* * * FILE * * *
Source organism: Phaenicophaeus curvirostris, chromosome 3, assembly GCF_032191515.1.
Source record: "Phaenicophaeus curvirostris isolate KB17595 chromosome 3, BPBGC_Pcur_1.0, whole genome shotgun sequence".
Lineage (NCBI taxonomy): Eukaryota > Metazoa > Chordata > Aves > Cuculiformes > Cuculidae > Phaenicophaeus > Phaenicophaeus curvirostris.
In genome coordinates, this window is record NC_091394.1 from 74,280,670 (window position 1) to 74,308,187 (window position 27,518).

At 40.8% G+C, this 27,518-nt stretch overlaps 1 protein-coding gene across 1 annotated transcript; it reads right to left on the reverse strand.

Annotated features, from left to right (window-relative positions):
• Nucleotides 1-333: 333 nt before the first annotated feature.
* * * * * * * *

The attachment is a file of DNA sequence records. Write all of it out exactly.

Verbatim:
Source organism: Phaenicophaeus curvirostris, chromosome 3, assembly GCF_032191515.1.
Source record: "Phaenicophaeus curvirostris isolate KB17595 chromosome 3, BPBGC_Pcur_1.0, whole genome shotgun sequence".
Lineage (NCBI taxonomy): Eukaryota > Metazoa > Chordata > Aves > Cuculiformes > Cuculidae > Phaenicophaeus > Phaenicophaeus curvirostris.
In genome coordinates, this window is record NC_091394.1 from 74,280,670 (window position 1) to 74,308,187 (window position 27,518).

At 40.8% G+C, this 27,518-nt stretch overlaps 1 protein-coding gene across 1 annotated transcript; it reads right to left on the reverse strand.

Annotated features, from left to right (window-relative positions):
• Nucleotides 1-333: 333 nt before the first annotated feature.